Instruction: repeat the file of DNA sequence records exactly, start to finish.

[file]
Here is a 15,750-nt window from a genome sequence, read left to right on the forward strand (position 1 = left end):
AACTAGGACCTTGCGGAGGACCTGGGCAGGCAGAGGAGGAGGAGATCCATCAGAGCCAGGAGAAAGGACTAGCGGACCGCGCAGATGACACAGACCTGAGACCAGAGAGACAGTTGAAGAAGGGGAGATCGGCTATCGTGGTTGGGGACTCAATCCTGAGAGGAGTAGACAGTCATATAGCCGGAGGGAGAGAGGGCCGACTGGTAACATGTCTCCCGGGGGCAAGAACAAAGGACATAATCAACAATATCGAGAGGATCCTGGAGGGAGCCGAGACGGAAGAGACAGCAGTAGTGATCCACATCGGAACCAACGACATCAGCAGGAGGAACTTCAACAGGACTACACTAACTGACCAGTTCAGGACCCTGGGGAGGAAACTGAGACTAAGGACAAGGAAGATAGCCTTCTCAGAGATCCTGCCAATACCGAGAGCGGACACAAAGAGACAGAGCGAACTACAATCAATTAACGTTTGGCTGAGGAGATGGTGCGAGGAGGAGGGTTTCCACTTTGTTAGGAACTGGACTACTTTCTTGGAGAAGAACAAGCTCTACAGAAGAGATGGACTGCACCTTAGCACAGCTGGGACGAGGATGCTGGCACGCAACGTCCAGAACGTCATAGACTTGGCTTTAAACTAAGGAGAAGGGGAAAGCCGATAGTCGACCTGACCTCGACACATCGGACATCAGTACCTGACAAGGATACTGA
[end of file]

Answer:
Here is a 15,750-nt window from a genome sequence, read left to right on the forward strand (position 1 = left end):
AACTAGGACCTTGCGGAGGACCTGGGCAGGCAGAGGAGGAGGAGATCCATCAGAGCCAGGAGAAAGGACTAGCGGACCGCGCAGATGACACAGACCTGAGACCAGAGAGACAGTTGAAGAAGGGGAGATCGGCTATCGTGGTTGGGGACTCAATCCTGAGAGGAGTAGACAGTCATATAGCCGGAGGGAGAGAGGGCCGACTGGTAACATGTCTCCCGGGGGCAAGAACAAAGGACATAATCAACAATATCGAGAGGATCCTGGAGGGAGCCGAGACGGAAGAGACAGCAGTAGTGATCCACATCGGAACCAACGACATCAGCAGGAGGAACTTCAACAGGACTACACTAACTGACCAGTTCAGGACCCTGGGGAGGAAACTGAGACTAAGGACAAGGAAGATAGCCTTCTCAGAGATCCTGCCAATACCGAGAGCGGACACAAAGAGACAGAGCGAACTACAATCAATTAACGTTTGGCTGAGGAGATGGTGCGAGGAGGAGGGTTTCCACTTTGTTAGGAACTGGACTACTTTCTTGGAGAAGAACAAGCTCTACAGAAGAGATGGACTGCACCTTAGCACAGCTGGGACGAGGATGCTGGCACGCAACGTCCAGAACGTCATAGACTTGGCTTTAAACTAAGGAGAAGGGGAAAGCCGATAGTCGACCTGACCTCGACACATCGGACATCAGTACCTGACAAGGATACTGA